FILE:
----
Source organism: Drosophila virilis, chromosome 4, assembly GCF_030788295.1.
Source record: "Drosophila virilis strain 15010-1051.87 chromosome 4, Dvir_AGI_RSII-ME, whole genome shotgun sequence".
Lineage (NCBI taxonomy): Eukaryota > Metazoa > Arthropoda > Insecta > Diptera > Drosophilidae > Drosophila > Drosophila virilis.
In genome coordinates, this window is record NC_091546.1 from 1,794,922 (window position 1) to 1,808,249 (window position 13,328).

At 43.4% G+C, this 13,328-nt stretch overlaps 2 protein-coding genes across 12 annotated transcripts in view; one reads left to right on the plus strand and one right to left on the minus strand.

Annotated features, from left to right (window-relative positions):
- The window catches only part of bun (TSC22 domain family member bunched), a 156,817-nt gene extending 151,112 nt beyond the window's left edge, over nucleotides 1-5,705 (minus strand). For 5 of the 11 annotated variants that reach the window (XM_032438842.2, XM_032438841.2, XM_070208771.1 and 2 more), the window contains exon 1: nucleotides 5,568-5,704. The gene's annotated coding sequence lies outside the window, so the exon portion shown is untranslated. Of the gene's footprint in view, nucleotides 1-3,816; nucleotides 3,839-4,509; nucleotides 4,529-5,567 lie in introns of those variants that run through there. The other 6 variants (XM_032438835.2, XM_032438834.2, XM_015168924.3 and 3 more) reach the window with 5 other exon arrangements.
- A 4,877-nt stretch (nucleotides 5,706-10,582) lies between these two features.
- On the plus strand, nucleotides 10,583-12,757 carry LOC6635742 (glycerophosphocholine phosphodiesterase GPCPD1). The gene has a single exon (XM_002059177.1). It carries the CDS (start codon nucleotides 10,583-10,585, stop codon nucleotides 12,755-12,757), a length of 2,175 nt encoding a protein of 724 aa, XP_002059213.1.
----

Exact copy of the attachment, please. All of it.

Source organism: Drosophila virilis, chromosome 4, assembly GCF_030788295.1.
Source record: "Drosophila virilis strain 15010-1051.87 chromosome 4, Dvir_AGI_RSII-ME, whole genome shotgun sequence".
Lineage (NCBI taxonomy): Eukaryota > Metazoa > Arthropoda > Insecta > Diptera > Drosophilidae > Drosophila > Drosophila virilis.
In genome coordinates, this window is record NC_091546.1 from 1,794,922 (window position 1) to 1,808,249 (window position 13,328).

At 43.4% G+C, this 13,328-nt stretch overlaps 2 protein-coding genes across 12 annotated transcripts in view; one reads left to right on the plus strand and one right to left on the minus strand.

Annotated features, from left to right (window-relative positions):
- The window catches only part of bun (TSC22 domain family member bunched), a 156,817-nt gene extending 151,112 nt beyond the window's left edge, over nucleotides 1-5,705 (minus strand). For 5 of the 11 annotated variants that reach the window (XM_032438842.2, XM_032438841.2, XM_070208771.1 and 2 more), the window contains exon 1: nucleotides 5,568-5,704. The gene's annotated coding sequence lies outside the window, so the exon portion shown is untranslated. Of the gene's footprint in view, nucleotides 1-3,816; nucleotides 3,839-4,509; nucleotides 4,529-5,567 lie in introns of those variants that run through there. The other 6 variants (XM_032438835.2, XM_032438834.2, XM_015168924.3 and 3 more) reach the window with 5 other exon arrangements.
- A 4,877-nt stretch (nucleotides 5,706-10,582) lies between these two features.
- On the plus strand, nucleotides 10,583-12,757 carry LOC6635742 (glycerophosphocholine phosphodiesterase GPCPD1). The gene has a single exon (XM_002059177.1). It carries the CDS (start codon nucleotides 10,583-10,585, stop codon nucleotides 12,755-12,757), a length of 2,175 nt encoding a protein of 724 aa, XP_002059213.1.